Jobs hang in the balance as Meercat Workboats enters administrationHeat Profit
DOUBT hangs over the future of 15 jobs after a Hampshire boatbuilder went into administration.
However, the parent company of Meercat Workboats, based at Hythe, claims the business is sound and likely to be salvaged as a going concern.
Nick Warren, CEO of Burgess Marine, which owns Meercat, told the Echo: “We are hoping the company can come out of administration very quickly.”
Mr Warren said it was hoped that the current management could buy the company but if that was not possible there were other parties interested in launching a takeover
Meercat specialises in the construction of road-transportable multi-role workboats up to 18 metres in length.
It recently delivered a new craft Meercat M15 to ABP, the owners of the Port of Southampton to be used in towing operations. Spartina, named by children of Hythe Primary School, was unveiled at the international trade show Seawork 2017 in Southampton.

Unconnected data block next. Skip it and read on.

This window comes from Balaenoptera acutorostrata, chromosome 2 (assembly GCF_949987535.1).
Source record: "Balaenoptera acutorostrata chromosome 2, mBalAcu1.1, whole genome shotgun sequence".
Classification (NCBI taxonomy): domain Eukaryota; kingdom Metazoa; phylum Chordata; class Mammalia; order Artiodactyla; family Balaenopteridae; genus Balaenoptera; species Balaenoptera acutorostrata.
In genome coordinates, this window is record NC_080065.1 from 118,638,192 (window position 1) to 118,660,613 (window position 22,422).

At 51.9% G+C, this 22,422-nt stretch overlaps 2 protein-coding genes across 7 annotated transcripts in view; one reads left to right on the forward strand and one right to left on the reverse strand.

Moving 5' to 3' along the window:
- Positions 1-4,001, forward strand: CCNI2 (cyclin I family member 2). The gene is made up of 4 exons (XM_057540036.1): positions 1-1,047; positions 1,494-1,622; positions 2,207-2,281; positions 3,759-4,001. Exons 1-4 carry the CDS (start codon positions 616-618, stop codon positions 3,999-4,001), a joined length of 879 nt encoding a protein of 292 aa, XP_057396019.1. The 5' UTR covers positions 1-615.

He explained that Meercat was working on two boats for Scottish customers and had an order for a third.
At present work has ceased and an administrator has been appointed and the workforce were being kept informed of developments.
Mr Warren said Burges had been supplying Meercat’s cashflow but had been forced to put the firm into administration after a big customer failed to pay its bill.
Meercat’s problems comes just weeks after the Echo reported the collapse of near neighbours Green Marine.
Green were leaders in the field of composite hull manufacture – they built the high-tech hulls for Sir Ben Ainslie’s Landrover BAR America’s Cup challenege – but went into liquidation, with the loss of more than 40 jobs when a long-awaited order failed to materialise.
Unlike Meercat the yacht builder had an empty order book.
Meercat moved to Hythe Marine Park from Trafalgar Wharf in Portchester to purpose-built premises at Hythe Marine Park just over a year ago.
The 1,600 sqm site has two 20-tonne gantry cranes, an electrical workshop, a hydraulic workshop, aluminium welding bays, dedicated stores, offices and customer parking.
At the time it was reported that move represented a £500,000 Investment.
It came came two years after Meercat was purchased by Burgess Marine, which claims to be Britain’s largest independent ship repairer.
Mr Warren said Burgess Marine itself was in a healthy position and was trading well ahead of its targets.